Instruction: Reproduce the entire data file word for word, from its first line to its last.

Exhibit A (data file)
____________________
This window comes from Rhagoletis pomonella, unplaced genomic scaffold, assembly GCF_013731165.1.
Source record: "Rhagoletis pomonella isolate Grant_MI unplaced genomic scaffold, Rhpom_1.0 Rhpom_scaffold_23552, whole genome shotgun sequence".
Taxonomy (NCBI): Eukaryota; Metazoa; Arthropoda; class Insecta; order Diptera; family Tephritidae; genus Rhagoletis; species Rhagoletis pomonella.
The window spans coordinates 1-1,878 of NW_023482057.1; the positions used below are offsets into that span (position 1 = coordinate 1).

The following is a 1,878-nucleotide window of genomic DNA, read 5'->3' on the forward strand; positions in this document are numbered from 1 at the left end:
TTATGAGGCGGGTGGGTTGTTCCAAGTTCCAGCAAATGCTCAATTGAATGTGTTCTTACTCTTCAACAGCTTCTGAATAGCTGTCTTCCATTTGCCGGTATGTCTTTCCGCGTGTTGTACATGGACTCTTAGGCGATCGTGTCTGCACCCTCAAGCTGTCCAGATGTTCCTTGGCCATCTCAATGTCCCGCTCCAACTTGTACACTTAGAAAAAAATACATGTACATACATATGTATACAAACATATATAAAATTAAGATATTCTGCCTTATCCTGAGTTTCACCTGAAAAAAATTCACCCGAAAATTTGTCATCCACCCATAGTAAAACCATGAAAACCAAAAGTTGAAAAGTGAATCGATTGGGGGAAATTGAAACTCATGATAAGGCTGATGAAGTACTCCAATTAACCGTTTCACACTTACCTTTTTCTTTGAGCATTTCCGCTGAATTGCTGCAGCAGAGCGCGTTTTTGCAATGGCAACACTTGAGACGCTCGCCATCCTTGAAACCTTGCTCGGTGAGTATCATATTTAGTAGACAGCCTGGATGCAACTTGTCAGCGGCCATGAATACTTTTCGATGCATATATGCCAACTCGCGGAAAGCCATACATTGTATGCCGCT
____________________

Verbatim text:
This window comes from Rhagoletis pomonella, unplaced genomic scaffold, assembly GCF_013731165.1.
Source record: "Rhagoletis pomonella isolate Grant_MI unplaced genomic scaffold, Rhpom_1.0 Rhpom_scaffold_23552, whole genome shotgun sequence".
Taxonomy (NCBI): Eukaryota; Metazoa; Arthropoda; class Insecta; order Diptera; family Tephritidae; genus Rhagoletis; species Rhagoletis pomonella.
The window spans coordinates 1-1,878 of NW_023482057.1; the positions used below are offsets into that span (position 1 = coordinate 1).

The following is a 1,878-nucleotide window of genomic DNA, read 5'->3' on the forward strand; positions in this document are numbered from 1 at the left end:
TTATGAGGCGGGTGGGTTGTTCCAAGTTCCAGCAAATGCTCAATTGAATGTGTTCTTACTCTTCAACAGCTTCTGAATAGCTGTCTTCCATTTGCCGGTATGTCTTTCCGCGTGTTGTACATGGACTCTTAGGCGATCGTGTCTGCACCCTCAAGCTGTCCAGATGTTCCTTGGCCATCTCAATGTCCCGCTCCAACTTGTACACTTAGAAAAAAATACATGTACATACATATGTATACAAACATATATAAAATTAAGATATTCTGCCTTATCCTGAGTTTCACCTGAAAAAAATTCACCCGAAAATTTGTCATCCACCCATAGTAAAACCATGAAAACCAAAAGTTGAAAAGTGAATCGATTGGGGGAAATTGAAACTCATGATAAGGCTGATGAAGTACTCCAATTAACCGTTTCACACTTACCTTTTTCTTTGAGCATTTCCGCTGAATTGCTGCAGCAGAGCGCGTTTTTGCAATGGCAACACTTGAGACGCTCGCCATCCTTGAAACCTTGCTCGGTGAGTATCATATTTAGTAGACAGCCTGGATGCAACTTGTCAGCGGCCATGAATACTTTTCGATGCATATATGCCAACTCGCGGAAAGCCATACATTGTATGCCGCT